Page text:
The COVID-19 crisis presents America with enormous challenges, but also new opportunities to move forward in rethinking policy on the future of housing and work to improve affordability and advance opportunity – particularly for our most disadvantaged communities.

A fresh policy agenda can breathe new life into the American Dream and protect middle-class standards of living. This agenda should prioritize new housing supply at all price points, particularly in growing, high-opportunity places. Cities should relax urban containment policies that have had the clear effect of making urban real estate scarce and expensive. State governments should reform tax codes that make it more cost effective to leave land stagnant than to build upon it.

If we want to protect the ability to climb the socioeconomic ladder from one generation to the next, we must face the crisis of unaffordable housing and declining homeownership. We must protect the biggest opportunity for advancement and scale back the rules and regulations that continue to snatch this opportunity away from millions of Americans.

Click here to download/read the full report.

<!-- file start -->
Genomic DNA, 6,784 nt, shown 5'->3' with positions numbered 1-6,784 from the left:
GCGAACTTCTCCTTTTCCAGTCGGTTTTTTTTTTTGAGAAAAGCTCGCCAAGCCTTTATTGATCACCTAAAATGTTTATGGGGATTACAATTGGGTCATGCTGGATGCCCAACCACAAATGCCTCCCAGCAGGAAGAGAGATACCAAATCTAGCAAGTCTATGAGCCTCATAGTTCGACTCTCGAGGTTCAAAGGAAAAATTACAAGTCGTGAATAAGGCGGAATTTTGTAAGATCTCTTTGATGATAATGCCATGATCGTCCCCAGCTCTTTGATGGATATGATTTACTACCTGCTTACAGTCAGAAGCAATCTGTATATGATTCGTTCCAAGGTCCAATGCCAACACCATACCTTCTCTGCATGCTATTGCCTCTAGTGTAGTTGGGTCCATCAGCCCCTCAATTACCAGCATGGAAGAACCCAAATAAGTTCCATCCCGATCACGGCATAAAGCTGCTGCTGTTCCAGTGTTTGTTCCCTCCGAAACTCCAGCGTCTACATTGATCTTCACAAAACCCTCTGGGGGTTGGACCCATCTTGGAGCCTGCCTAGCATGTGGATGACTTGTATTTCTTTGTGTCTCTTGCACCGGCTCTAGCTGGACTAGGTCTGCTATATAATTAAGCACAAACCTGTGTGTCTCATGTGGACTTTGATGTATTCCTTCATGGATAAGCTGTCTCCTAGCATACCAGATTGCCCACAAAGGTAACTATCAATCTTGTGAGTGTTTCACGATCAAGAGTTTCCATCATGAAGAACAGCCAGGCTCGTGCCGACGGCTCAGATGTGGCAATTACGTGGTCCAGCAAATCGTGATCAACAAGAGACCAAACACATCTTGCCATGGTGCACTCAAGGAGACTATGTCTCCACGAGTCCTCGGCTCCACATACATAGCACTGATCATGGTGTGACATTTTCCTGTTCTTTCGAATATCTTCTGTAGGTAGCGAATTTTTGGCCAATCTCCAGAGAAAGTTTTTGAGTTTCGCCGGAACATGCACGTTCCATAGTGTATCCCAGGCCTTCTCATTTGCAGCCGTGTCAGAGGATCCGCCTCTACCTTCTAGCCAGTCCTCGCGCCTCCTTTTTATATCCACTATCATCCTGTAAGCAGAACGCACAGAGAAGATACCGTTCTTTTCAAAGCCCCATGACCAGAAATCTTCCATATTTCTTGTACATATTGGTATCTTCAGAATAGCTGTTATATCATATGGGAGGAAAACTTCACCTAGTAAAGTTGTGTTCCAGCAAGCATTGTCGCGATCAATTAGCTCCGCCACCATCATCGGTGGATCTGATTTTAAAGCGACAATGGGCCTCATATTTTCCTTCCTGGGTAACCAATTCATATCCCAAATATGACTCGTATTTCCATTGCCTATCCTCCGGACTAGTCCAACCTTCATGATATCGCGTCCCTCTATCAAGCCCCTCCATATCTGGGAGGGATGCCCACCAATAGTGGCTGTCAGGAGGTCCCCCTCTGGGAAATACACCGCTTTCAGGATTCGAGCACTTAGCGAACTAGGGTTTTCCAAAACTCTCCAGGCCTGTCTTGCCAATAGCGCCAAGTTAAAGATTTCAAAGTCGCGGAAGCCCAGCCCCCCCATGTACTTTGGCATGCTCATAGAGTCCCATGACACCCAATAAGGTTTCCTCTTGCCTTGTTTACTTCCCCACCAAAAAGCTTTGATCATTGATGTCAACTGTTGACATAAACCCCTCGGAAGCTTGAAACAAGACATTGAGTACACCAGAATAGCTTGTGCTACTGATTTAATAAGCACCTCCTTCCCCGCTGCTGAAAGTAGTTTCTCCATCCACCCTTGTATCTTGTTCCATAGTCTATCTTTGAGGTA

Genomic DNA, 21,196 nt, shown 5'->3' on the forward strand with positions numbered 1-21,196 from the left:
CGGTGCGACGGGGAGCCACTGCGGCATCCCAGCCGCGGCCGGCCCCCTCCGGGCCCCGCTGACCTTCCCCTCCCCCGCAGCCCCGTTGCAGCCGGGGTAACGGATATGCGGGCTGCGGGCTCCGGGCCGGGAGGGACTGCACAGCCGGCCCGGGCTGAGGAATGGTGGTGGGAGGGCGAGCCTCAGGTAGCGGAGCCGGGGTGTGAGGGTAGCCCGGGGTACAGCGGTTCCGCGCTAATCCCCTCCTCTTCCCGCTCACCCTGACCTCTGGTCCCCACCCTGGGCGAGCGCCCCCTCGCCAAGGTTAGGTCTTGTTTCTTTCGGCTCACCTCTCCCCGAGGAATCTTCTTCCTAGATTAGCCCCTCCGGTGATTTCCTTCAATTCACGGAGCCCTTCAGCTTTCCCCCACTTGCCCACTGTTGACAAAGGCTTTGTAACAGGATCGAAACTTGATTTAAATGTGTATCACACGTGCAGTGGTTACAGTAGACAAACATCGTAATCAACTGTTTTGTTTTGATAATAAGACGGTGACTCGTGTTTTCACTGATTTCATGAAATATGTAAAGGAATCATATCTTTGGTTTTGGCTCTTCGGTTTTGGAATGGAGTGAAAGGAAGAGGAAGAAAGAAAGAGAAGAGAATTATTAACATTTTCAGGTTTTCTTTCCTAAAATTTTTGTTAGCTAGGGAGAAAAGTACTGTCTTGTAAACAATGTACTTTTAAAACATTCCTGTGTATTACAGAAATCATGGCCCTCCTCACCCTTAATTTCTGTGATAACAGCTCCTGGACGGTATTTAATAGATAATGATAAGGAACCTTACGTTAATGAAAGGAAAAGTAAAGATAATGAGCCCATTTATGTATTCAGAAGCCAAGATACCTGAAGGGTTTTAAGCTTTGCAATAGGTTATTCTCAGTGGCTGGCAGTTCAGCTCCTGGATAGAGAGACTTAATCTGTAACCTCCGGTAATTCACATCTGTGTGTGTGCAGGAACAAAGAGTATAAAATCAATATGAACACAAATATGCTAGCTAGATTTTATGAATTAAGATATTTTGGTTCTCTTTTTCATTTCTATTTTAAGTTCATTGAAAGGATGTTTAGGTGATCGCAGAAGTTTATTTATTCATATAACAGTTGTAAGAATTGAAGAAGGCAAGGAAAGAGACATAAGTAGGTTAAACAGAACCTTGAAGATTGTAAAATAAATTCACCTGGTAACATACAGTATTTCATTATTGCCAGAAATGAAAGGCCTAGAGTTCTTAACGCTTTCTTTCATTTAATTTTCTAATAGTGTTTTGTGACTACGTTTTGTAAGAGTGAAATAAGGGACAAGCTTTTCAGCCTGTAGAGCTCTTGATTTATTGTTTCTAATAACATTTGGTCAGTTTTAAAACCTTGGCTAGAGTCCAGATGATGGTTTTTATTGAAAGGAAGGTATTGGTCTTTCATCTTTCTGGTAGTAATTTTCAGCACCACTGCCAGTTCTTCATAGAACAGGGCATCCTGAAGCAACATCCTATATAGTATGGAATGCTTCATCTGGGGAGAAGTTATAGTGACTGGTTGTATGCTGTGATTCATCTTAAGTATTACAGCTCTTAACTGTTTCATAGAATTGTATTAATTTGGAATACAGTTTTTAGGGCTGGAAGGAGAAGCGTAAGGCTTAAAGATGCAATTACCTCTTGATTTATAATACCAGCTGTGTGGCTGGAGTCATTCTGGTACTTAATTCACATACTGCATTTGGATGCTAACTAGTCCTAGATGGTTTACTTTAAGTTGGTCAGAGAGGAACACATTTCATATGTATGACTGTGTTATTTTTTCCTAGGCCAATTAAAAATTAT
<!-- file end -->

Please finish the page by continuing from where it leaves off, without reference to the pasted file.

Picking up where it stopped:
Join the discussion on a new policy agenda for home ownership and opportunity in our post-pandemic economy.

Date: December 4, 2020
Time: 11:30AM – 1:00PM (Central Time)

Register for Webinar

Utah Urged to Build More Single-Family Homes

By: Tony Semerad
On: Salt Lake Tribune

More people are moving to Utah just as many millennials are taking a new look at homebuying instead of renting.

To offer enough affordable homes and keep the state’s economy on the mend in the COVID-19 era, cities and developers may need to do something radical. They may need to go back in time.

At least, back to when homebuilders focused more on single-family houses with bigger lots, an approach to growth that many planners now view as “sprawl” and that rapidly expanded the Wasatch Front metropolitan area.